Dynamics of the Earth’s mantle play an important role in processes that occur farther up toward the surface. For instance, although the eastern coast of the United States is considered a passive margin, convection in the upper mantle can result in activity in the crust. To get a better look at the mantle underneath the North American plate, Schmandt and Lin analyzed data collected by the EarthScope project, which installed a vast network of seismometers across the United States.

By cataloguing the different types of waves that propagate through the mantle underneath the continental United States, the authors built a model of what this mantle looks like and how it interacts with the overlain crust. Major findings from the research include two low-­velocity anomalies detected in the central and northern Appalachians that coincide with a known episode of basaltic magmatism that occurred 56–33.9 million years ago and volcanism from a hot spot, respectively.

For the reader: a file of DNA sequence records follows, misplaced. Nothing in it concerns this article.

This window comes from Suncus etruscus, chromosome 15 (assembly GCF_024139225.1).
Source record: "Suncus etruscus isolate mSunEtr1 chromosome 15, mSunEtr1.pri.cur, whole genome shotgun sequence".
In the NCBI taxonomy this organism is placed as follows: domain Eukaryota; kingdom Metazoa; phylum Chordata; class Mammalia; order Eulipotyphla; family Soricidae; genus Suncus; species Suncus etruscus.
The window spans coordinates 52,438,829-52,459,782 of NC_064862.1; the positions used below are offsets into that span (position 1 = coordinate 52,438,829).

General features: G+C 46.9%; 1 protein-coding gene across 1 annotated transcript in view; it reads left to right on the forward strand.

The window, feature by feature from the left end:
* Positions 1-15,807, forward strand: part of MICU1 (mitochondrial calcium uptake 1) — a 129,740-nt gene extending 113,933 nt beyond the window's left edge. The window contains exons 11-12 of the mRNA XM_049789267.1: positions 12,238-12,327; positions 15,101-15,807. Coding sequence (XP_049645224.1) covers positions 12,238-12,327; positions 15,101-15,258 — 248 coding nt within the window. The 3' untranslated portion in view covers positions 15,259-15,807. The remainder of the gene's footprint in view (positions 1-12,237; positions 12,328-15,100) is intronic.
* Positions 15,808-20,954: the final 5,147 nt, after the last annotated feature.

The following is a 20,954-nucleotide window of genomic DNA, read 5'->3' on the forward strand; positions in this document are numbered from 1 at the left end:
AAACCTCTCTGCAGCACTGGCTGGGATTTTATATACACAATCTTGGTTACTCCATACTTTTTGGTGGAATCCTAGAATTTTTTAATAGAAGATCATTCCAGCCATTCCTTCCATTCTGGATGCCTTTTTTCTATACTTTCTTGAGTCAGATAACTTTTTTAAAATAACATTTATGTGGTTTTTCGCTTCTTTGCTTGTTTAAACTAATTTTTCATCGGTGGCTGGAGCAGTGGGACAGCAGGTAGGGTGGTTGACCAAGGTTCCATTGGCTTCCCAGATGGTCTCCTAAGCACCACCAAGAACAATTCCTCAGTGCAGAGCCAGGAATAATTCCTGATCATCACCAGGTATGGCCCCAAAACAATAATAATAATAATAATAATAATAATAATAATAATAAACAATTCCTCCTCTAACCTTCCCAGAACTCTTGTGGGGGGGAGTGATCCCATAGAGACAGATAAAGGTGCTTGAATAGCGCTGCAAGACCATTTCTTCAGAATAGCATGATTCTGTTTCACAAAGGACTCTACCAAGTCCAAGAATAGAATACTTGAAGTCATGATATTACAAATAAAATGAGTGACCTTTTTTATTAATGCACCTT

The authors also found high-­velocity anomalies beneath the central and eastern United States, which they suggest could be remnants of a subducted slab that has not yet sunk into the lower mantle. Although their findings provide a new, more in-­depth look at the Earth’s mantle, the authors note that more investigations are needed to understand how some mantle processes affect the geologic evolution of various parts of the United States. (Geophysical Research Letters, doi:10.1002/2014GL061231, 2014)

—JoAnna Wendel, Staff Writer

Citation: Wendel, J. (2014), Mantle below North American plate newly modeled, Eos Trans. AGU, 95(50), 484, doi:10.1002/2014EO500013.

© 2014. American Geophysical Union. All rights reserved.

© 2014. American Geophysical Union. All rights reserved.